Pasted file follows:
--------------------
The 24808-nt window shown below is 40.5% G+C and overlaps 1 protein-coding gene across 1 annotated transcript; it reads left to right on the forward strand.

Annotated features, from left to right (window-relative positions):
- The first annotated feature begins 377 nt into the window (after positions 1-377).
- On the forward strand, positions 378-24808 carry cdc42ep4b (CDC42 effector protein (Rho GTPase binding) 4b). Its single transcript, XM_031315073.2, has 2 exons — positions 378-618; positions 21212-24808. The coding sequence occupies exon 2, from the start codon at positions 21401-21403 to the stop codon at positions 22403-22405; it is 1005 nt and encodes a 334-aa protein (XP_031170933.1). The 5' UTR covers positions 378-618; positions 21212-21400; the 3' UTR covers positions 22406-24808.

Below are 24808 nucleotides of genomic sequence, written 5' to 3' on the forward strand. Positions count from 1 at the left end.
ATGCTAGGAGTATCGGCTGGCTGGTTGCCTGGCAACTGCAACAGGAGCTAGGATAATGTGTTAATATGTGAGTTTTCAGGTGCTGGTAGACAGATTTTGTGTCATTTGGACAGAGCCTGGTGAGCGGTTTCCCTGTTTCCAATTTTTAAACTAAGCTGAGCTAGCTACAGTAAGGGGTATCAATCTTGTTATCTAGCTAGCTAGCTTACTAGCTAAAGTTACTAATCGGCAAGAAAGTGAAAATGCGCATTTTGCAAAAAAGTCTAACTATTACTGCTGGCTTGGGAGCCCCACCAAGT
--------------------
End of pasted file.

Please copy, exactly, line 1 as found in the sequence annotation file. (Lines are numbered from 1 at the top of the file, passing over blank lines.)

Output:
The 24808-nt window shown below is 40.5% G+C and overlaps 1 protein-coding gene across 1 annotated transcript; it reads left to right on the forward strand.